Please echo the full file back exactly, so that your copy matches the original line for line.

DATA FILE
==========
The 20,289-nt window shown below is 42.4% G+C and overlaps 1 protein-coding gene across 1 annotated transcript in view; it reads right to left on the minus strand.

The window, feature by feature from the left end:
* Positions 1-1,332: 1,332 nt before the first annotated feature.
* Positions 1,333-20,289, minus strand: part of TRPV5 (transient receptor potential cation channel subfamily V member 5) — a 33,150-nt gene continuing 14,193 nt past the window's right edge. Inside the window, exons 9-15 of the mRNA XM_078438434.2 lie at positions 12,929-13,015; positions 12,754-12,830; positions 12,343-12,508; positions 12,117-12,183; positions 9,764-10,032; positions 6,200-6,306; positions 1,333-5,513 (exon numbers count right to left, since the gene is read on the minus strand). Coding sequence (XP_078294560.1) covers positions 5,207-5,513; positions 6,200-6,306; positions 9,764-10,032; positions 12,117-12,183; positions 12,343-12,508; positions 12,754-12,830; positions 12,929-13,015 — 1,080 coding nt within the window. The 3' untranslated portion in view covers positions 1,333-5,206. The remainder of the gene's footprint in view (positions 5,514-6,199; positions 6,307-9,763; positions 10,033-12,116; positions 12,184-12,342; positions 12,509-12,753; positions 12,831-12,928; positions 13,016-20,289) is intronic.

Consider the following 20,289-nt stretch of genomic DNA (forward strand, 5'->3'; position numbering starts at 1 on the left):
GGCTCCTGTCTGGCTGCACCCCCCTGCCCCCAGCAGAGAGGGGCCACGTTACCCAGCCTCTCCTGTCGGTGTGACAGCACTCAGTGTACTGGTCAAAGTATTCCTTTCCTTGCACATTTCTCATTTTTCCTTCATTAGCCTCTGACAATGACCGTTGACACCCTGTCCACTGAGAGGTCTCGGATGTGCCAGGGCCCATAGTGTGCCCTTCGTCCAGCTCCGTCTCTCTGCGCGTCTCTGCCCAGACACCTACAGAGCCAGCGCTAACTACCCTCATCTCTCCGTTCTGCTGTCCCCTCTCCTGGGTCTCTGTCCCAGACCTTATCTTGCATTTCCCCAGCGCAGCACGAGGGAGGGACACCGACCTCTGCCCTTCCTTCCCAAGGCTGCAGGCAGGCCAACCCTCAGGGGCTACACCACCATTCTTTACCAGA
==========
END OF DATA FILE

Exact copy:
The 20,289-nt window shown below is 42.4% G+C and overlaps 1 protein-coding gene across 1 annotated transcript in view; it reads right to left on the minus strand.

The window, feature by feature from the left end:
* Positions 1-1,332: 1,332 nt before the first annotated feature.
* Positions 1,333-20,289, minus strand: part of TRPV5 (transient receptor potential cation channel subfamily V member 5) — a 33,150-nt gene continuing 14,193 nt past the window's right edge. Inside the window, exons 9-15 of the mRNA XM_078438434.2 lie at positions 12,929-13,015; positions 12,754-12,830; positions 12,343-12,508; positions 12,117-12,183; positions 9,764-10,032; positions 6,200-6,306; positions 1,333-5,513 (exon numbers count right to left, since the gene is read on the minus strand). Coding sequence (XP_078294560.1) covers positions 5,207-5,513; positions 6,200-6,306; positions 9,764-10,032; positions 12,117-12,183; positions 12,343-12,508; positions 12,754-12,830; positions 12,929-13,015 — 1,080 coding nt within the window. The 3' untranslated portion in view covers positions 1,333-5,206. The remainder of the gene's footprint in view (positions 5,514-6,199; positions 6,307-9,763; positions 10,033-12,116; positions 12,184-12,342; positions 12,509-12,753; positions 12,831-12,928; positions 13,016-20,289) is intronic.

Consider the following 20,289-nt stretch of genomic DNA (forward strand, 5'->3'; position numbering starts at 1 on the left):
GGCTCCTGTCTGGCTGCACCCCCCTGCCCCCAGCAGAGAGGGGCCACGTTACCCAGCCTCTCCTGTCGGTGTGACAGCACTCAGTGTACTGGTCAAAGTATTCCTTTCCTTGCACATTTCTCATTTTTCCTTCATTAGCCTCTGACAATGACCGTTGACACCCTGTCCACTGAGAGGTCTCGGATGTGCCAGGGCCCATAGTGTGCCCTTCGTCCAGCTCCGTCTCTCTGCGCGTCTCTGCCCAGACACCTACAGAGCCAGCGCTAACTACCCTCATCTCTCCGTTCTGCTGTCCCCTCTCCTGGGTCTCTGTCCCAGACCTTATCTTGCATTTCCCCAGCGCAGCACGAGGGAGGGACACCGACCTCTGCCCTTCCTTCCCAAGGCTGCAGGCAGGCCAACCCTCAGGGGCTACACCACCATTCTTTACCAGA